The far right, left actually are same people

David Lindeman - Contributing Columnist

I cautiously opened one eye and looked around the day after the election. Everything seemed to be pretty much the same. I looked out the window and it appeared as if the world was still there. Well, glad we got that over with.

But with some of the dust settling from the election, I have two thoughts I would like to present before I hide in the basement and wait to see what happens on Jan. 20.

The first is sure to make a few people angry, but why should I be any different than anyone else who is talking about politics these days?

It is my observation that the political activists on the far right and far left actually are the same people. They may look different, they may sound different, but they basically end up doing the same things.

I listened while some people called George W. Bush the worst president ever. I listened while others called Barack Obama the worst president ever. I have listened to both sides claim elections are rigged, depending on who wins. I have watched as people who claim to be for diversity and tolerance threaten others and call them names simply because they don’t agree with them. I’ve watched people who claim to be for freedom of speech resort to almost anything to shut other people up.

I have to say I’m pretty much sick and tired of them all. Am I the only one who sees that while both sides claim to believe different things, they often end up acting the same? My only consolation is that one side or the other rarely can control things for long, which gives us all hope for survival.

My other observation concerns Election Day. As of last week, there were still votes being compiled in various areas of the country. How in the world can the most advanced nation in the history of the world not be able to count votes in a sensible amount of time? We could have fifth graders across the country tabulate the ballots by hand and they would have been done weeks ago.

Here is my proposal for how Election Day should work. First of all, it should be a national holiday. What we could do is combine it with Columbus Day – no one seems to like Columbus anymore, anyway, We’ll just phase him out. Since government workers already get Columbus Day off and there’s no way we can ever take that back from them, we schedule Election Day on Columbus Day and give everyone the day off. I know there are some Italian-Americans who might get mad about putting Columbus on the shelf, but the Italians wouldn’t even fund his trip, he had to sail for Spain, so they don’t really have a lot to say. Besides, he has a bunch of cities named for him, which should be enough for anybody.

This would also allow us to put Election Day on a Monday so we all can have three-day weekends and those of us who are too fed up to vote can at least go somewhere and have a good time.

Or, if people are concerned that having elections in October instead of November violates some kind of American unalienable right, we can hold Election Day every year on Veterans Day. What better way to honor military veterans than to vote on a day set aside to honor them? Take the day off, honor veterans, cast your vote.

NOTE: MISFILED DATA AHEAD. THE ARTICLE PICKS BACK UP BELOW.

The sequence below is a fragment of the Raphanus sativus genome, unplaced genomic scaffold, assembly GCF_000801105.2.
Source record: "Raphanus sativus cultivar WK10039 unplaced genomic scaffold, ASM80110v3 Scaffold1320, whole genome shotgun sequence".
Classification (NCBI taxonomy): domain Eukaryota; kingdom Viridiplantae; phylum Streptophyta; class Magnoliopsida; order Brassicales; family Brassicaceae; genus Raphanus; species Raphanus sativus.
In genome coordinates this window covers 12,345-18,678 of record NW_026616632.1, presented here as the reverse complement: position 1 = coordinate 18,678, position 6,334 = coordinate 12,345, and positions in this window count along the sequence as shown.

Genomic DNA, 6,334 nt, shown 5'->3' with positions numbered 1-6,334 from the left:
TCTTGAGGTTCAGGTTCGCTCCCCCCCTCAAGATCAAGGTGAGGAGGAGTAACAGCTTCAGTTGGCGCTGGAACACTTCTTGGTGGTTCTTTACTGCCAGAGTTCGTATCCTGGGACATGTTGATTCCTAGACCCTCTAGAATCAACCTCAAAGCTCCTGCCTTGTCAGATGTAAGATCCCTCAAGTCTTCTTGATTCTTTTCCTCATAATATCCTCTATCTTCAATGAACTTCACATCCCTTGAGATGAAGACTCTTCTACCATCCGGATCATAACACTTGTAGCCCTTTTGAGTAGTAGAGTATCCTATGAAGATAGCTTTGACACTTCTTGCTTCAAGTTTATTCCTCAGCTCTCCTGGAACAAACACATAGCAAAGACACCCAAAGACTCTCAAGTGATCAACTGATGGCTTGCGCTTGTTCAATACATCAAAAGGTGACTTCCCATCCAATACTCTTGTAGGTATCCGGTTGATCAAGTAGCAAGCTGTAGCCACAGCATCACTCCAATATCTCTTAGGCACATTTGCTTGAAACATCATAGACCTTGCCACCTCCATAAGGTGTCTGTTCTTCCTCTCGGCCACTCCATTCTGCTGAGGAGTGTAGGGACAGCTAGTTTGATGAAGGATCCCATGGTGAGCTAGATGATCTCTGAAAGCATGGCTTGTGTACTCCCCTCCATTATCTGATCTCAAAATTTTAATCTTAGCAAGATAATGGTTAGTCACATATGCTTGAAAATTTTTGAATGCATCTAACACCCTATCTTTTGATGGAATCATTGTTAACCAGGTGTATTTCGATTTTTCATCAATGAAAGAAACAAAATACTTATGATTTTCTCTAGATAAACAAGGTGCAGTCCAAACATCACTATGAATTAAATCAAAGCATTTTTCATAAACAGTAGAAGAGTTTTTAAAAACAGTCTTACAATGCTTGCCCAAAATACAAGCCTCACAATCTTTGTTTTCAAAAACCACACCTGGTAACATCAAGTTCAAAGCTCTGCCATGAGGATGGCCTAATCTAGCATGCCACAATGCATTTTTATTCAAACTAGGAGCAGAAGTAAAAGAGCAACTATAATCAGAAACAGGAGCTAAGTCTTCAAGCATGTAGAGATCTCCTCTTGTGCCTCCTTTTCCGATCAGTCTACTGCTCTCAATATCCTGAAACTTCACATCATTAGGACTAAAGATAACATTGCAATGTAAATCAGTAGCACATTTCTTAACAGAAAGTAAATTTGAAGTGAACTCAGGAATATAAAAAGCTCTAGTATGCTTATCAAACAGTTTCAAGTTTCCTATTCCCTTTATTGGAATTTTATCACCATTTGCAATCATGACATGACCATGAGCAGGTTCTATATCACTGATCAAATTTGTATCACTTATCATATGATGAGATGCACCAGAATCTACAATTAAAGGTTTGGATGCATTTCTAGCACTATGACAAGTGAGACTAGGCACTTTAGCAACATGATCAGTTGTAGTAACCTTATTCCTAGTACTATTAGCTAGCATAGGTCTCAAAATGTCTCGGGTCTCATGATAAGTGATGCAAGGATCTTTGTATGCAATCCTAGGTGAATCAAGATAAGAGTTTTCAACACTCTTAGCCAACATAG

Then we lengthen the hours the polls are open so people don’t end up standing in line at the end. Everything will close by 9 p.m. or so, but no one is allowed to release results until the next day. That puts all the time zones in the same boat. We give the boards of elections all night to count votes. They can bring in some fifth graders to help if they need to. Everyone else goes home and goes to bed.

Then at around noon the next day, when most of the votes are counted, the results are released. I suppose if we want to increase the drama we could have the states announce results one at a time, maybe alphabetically or by random selection. No more listening to those knucklehead commentators (who all turned out to be wrong this time anyway) all night while they guess about what the partial results mean. Or we could hold it all until prime time and have a big elections results show the next night. If we wanted to put a little humor into it (we could certainly use some), we could have Steve Harvey host the Big Show. Or if we wanted to get all serious and sentimental we could bring Bob Costas in as host.

We could even do things the American way and make some profit off the whole deal by allowing the networks to sell ads for the big announcement show. We could stretch it out and announce a new state every five minutes. There’s a lot of potential here.

I don’t suppose any of this ever will happen, but talking about it does at least distract us from listening to both sides predict the end of the world as we know it — which, on some Election Days, doesn’t seem like such a bad alternative.

David Lindeman

Contributing Columnist

David Lindeman is a Troy resident and former editor at the Troy Daily News. He can be reached at

David Lindeman is a Troy resident and former editor at the Troy Daily News. He can be reached at